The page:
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INFLUENCE GAME: Online companies win piracy fight
WASHINGTON (AP) - Outspent but hardly outgunned, online and high-tech companies triggered an avalanche of Internet clicks to force Congress to shelve legislation that would curb online piracy. They outmaneuvered the entertainment industry and other old guard business interests, leaving them bitter and befuddled.
Before Senate and House leaders set aside the legislation Friday, the movie and music lobbies and other Washington fixtures, including the U.S. Chamber of Commerce, had put in play their usually reliable tactics to rally support for the bills.
There were email campaigns, television and print ads in important states, a Times Square billboard, and uncounted phone calls and visits to congressional offices in Washington and around the country. That included about 20 trips to the Capitol by leaders of the National Songwriters Association International, often accompanied by songwriters who performed their hits for lawmakers and their staffs.
“We bring our guitars on our backs,” said songwriter Steve Bogard, the association’s president.
Such campaigns are often music to the ears of lawmakers. This time, however, it was smothered by an online outpouring against the legislation that culminated Wednesday. According to organizers, at least 75,000 websites temporarily went dark that day, including the English-language online encyclopedia Wikipedia, joined by 25,000 blogs.
“The U.S. Congress is considering legislation that could fatally damage the free and open Internet,” said a message on Wikipedia’s home page, which was shrouded in shadows and provided links to help visitors reach their members of Congress.
Thousands of other sites posted messages protesting the bills and urging people to contact lawmakers. Protest leaders say that resulted in 3 million emails.
Google, its logo hidden beneath a stark black rectangle, solicited 7 million signatures on a petition opposing the bills. Craigslist counted 30,000 phone calls to lawmakers and there were 3.9 million tweets on Twitter about the bills, according to NetCoalition, which represents leading Internet and high tech companies.
As co-sponsors of the bills peeled away, Senate Majority Leader Harry Reid, D-Nev., on Friday postponed a vote that had been set for this Tuesday on moving to the legislation. The vote seemed doomed well beforehand. Rep. Lamar Smith, R-Texas, chairman of the House Judiciary Committee, also put off further work. “I have heard from the critics,” he said.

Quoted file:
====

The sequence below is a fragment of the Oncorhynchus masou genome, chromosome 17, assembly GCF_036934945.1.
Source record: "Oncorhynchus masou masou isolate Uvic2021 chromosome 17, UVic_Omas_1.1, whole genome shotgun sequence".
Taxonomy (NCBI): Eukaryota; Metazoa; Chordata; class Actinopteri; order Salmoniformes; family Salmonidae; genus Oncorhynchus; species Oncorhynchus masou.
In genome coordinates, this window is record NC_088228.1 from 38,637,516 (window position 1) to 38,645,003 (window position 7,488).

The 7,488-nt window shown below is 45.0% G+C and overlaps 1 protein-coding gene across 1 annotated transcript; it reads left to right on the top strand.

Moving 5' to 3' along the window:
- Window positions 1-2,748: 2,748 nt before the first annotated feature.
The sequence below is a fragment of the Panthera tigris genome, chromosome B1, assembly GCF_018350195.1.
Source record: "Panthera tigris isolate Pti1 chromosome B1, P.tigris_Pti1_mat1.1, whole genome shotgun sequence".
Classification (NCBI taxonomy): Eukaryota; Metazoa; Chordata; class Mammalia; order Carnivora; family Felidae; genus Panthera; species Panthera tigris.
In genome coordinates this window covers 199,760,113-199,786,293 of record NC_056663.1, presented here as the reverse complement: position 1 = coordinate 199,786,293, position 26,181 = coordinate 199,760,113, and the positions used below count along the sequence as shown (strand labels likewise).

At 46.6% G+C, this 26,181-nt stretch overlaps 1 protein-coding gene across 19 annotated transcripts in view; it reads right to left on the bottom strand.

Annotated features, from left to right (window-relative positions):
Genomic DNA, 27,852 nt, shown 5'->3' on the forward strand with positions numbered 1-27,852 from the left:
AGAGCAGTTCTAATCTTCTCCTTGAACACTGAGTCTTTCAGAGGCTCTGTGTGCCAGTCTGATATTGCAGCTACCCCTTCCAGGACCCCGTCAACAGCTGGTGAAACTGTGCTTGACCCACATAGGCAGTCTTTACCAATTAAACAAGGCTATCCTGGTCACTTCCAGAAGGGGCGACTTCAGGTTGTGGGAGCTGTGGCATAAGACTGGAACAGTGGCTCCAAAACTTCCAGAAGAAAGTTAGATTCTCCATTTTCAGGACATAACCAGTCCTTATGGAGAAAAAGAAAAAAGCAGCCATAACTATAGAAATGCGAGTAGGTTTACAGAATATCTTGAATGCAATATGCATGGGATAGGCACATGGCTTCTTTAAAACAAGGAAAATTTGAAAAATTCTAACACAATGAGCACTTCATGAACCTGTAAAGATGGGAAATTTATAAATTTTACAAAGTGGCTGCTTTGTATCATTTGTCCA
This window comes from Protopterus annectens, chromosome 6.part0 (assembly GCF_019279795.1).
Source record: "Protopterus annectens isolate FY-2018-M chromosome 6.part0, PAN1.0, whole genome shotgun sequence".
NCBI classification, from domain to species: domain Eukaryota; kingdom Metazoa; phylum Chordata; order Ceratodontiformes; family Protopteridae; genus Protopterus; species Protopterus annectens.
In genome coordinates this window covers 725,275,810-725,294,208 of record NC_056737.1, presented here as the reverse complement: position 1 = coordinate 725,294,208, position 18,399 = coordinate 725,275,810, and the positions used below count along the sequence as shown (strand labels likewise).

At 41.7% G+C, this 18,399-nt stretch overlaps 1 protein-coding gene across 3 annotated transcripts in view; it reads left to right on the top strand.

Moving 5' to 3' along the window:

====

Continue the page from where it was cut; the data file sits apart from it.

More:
Just weeks ago, the bills seemed headed toward quiet approval with bipartisan backing that ranging from liberals such as Rep. Howard Berman, D-Calif., to conservatives such as Sen. Marco Rubio, R-Fla. The turnabout was so unexpected that some think the online world’s triumph signals a pivotal moment marking its arrival as Washington’s newest power broker.
“This does serve as a watershed moment,” said Jennifer Stromer-Galley, a communications professor at the State University of New York at Albany who studies how political groups use high technology. “Certain channels for communication that people routinely use have the power to get their users to become political activists on their behalf.”
Both bills are aimed at thwarting illegal downloads and sales of thousands of American movies, songs and books, as well as counterfeit pharmaceuticals, software and other copyrighted products. They would do so by making it easier to stop American websites and search engines from steering visitors to largely foreign websites that pirate the items.
Supporters estimate that online piracy costs the U.S. at least $100 billion annually and thousands of jobs; even the bills’ critics say sales of pirated products must be stopped. But foes say the legislation goes too far, threatening to curb Internet free speech, stifle online innovation and burden online businesses with damaging regulations.
“People love their Internet. They use it every day, they don’t want it to change and they don’t want Washington messing with it,” said Maura Corbett, spokeswoman for NetCoalition.
By Tom Fitton
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